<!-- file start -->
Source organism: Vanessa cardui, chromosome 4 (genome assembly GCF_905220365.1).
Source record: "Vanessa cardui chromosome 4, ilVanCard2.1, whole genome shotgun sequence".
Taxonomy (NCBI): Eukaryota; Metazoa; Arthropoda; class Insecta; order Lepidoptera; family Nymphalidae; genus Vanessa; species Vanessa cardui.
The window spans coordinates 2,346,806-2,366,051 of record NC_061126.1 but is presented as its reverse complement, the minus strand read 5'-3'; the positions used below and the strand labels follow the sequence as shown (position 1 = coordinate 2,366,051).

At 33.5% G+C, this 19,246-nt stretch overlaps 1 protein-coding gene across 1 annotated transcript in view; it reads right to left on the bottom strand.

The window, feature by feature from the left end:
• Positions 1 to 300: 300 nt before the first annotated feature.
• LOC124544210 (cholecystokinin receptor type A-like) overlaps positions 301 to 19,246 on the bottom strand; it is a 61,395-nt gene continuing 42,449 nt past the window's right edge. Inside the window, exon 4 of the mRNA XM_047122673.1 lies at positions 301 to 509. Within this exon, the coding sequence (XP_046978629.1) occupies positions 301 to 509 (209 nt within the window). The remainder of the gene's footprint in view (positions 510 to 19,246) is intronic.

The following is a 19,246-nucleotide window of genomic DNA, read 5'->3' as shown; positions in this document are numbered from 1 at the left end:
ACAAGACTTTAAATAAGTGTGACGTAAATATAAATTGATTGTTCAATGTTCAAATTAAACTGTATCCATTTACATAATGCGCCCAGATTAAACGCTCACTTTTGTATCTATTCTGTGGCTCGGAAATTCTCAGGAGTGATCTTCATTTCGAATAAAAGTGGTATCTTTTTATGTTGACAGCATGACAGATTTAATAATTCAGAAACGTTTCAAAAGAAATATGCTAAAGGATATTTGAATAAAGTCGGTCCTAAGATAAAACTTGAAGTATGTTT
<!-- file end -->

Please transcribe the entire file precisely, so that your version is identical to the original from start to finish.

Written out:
Source organism: Vanessa cardui, chromosome 4 (genome assembly GCF_905220365.1).
Source record: "Vanessa cardui chromosome 4, ilVanCard2.1, whole genome shotgun sequence".
Taxonomy (NCBI): Eukaryota; Metazoa; Arthropoda; class Insecta; order Lepidoptera; family Nymphalidae; genus Vanessa; species Vanessa cardui.
The window spans coordinates 2,346,806-2,366,051 of record NC_061126.1 but is presented as its reverse complement, the minus strand read 5'-3'; the positions used below and the strand labels follow the sequence as shown (position 1 = coordinate 2,366,051).

At 33.5% G+C, this 19,246-nt stretch overlaps 1 protein-coding gene across 1 annotated transcript in view; it reads right to left on the bottom strand.

The window, feature by feature from the left end:
• Positions 1 to 300: 300 nt before the first annotated feature.
• LOC124544210 (cholecystokinin receptor type A-like) overlaps positions 301 to 19,246 on the bottom strand; it is a 61,395-nt gene continuing 42,449 nt past the window's right edge. Inside the window, exon 4 of the mRNA XM_047122673.1 lies at positions 301 to 509. Within this exon, the coding sequence (XP_046978629.1) occupies positions 301 to 509 (209 nt within the window). The remainder of the gene's footprint in view (positions 510 to 19,246) is intronic.

The following is a 19,246-nucleotide window of genomic DNA, read 5'->3' as shown; positions in this document are numbered from 1 at the left end:
ACAAGACTTTAAATAAGTGTGACGTAAATATAAATTGATTGTTCAATGTTCAAATTAAACTGTATCCATTTACATAATGCGCCCAGATTAAACGCTCACTTTTGTATCTATTCTGTGGCTCGGAAATTCTCAGGAGTGATCTTCATTTCGAATAAAAGTGGTATCTTTTTATGTTGACAGCATGACAGATTTAATAATTCAGAAACGTTTCAAAAGAAATATGCTAAAGGATATTTGAATAAAGTCGGTCCTAAGATAAAACTTGAAGTATGTTT